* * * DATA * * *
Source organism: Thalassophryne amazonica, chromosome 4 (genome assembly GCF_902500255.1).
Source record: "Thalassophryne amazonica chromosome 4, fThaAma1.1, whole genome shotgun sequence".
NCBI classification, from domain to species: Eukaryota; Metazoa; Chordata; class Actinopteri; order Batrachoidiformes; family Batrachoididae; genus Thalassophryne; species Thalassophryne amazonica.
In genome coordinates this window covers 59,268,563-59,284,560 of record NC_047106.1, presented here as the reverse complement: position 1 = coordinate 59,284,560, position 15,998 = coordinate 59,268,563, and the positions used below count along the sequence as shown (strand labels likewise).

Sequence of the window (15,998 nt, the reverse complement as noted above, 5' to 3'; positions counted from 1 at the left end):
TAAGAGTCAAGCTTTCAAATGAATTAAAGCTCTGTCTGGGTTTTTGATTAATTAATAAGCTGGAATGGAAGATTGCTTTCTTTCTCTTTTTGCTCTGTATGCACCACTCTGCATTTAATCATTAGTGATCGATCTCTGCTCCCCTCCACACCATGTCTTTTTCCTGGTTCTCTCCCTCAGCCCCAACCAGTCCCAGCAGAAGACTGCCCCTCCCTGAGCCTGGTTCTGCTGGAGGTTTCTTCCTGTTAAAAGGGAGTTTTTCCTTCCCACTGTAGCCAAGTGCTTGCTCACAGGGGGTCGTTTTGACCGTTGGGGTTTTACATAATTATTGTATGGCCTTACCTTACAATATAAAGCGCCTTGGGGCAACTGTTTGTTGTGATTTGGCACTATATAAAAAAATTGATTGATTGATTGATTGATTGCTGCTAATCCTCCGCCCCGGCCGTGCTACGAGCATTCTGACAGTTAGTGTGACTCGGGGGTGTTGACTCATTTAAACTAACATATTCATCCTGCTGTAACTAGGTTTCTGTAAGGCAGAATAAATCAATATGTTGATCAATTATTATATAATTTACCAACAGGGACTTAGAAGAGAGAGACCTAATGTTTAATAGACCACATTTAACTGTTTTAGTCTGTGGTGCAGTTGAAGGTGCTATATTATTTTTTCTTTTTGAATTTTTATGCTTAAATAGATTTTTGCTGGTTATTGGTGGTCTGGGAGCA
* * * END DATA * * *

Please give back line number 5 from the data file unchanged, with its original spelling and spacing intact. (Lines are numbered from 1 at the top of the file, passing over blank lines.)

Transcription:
Sequence of the window (15,998 nt, the reverse complement as noted above, 5' to 3'; positions counted from 1 at the left end):